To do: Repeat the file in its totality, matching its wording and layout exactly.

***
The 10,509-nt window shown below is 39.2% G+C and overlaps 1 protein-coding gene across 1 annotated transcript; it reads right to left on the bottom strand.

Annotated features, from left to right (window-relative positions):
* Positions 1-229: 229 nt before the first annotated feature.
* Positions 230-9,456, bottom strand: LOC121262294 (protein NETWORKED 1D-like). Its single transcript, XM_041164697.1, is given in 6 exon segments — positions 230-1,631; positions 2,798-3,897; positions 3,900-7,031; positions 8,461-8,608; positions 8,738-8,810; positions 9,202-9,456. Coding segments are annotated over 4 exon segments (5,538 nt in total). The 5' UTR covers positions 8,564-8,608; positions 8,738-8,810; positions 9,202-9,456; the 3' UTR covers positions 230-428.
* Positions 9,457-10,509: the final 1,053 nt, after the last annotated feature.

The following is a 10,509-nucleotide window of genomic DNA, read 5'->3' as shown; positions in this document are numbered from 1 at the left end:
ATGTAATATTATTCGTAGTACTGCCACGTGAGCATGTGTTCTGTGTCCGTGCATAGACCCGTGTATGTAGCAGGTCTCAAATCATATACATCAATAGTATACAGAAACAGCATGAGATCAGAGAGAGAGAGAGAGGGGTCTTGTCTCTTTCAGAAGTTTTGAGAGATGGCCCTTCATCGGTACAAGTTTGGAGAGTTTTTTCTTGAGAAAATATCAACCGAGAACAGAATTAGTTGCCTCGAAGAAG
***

The 10,509-nt window shown below is 39.2% G+C and overlaps 1 protein-coding gene across 1 annotated transcript; it reads right to left on the bottom strand.

Annotated features, from left to right (window-relative positions):
* Positions 1-229: 229 nt before the first annotated feature.
* Positions 230-9,456, bottom strand: LOC121262294 (protein NETWORKED 1D-like). Its single transcript, XM_041164697.1, is given in 6 exon segments — positions 230-1,631; positions 2,798-3,897; positions 3,900-7,031; positions 8,461-8,608; positions 8,738-8,810; positions 9,202-9,456. Coding segments are annotated over 4 exon segments (5,538 nt in total). The 5' UTR covers positions 8,564-8,608; positions 8,738-8,810; positions 9,202-9,456; the 3' UTR covers positions 230-428.
* Positions 9,457-10,509: the final 1,053 nt, after the last annotated feature.

The following is a 10,509-nucleotide window of genomic DNA, read 5'->3' as shown; positions in this document are numbered from 1 at the left end:
ATGTAATATTATTCGTAGTACTGCCACGTGAGCATGTGTTCTGTGTCCGTGCATAGACCCGTGTATGTAGCAGGTCTCAAATCATATACATCAATAGTATACAGAAACAGCATGAGATCAGAGAGAGAGAGAGAGGGGTCTTGTCTCTTTCAGAAGTTTTGAGAGATGGCCCTTCATCGGTACAAGTTTGGAGAGTTTTTTCTTGAGAAAATATCAACCGAGAACAGAATTAGTTGCCTCGAAGAAG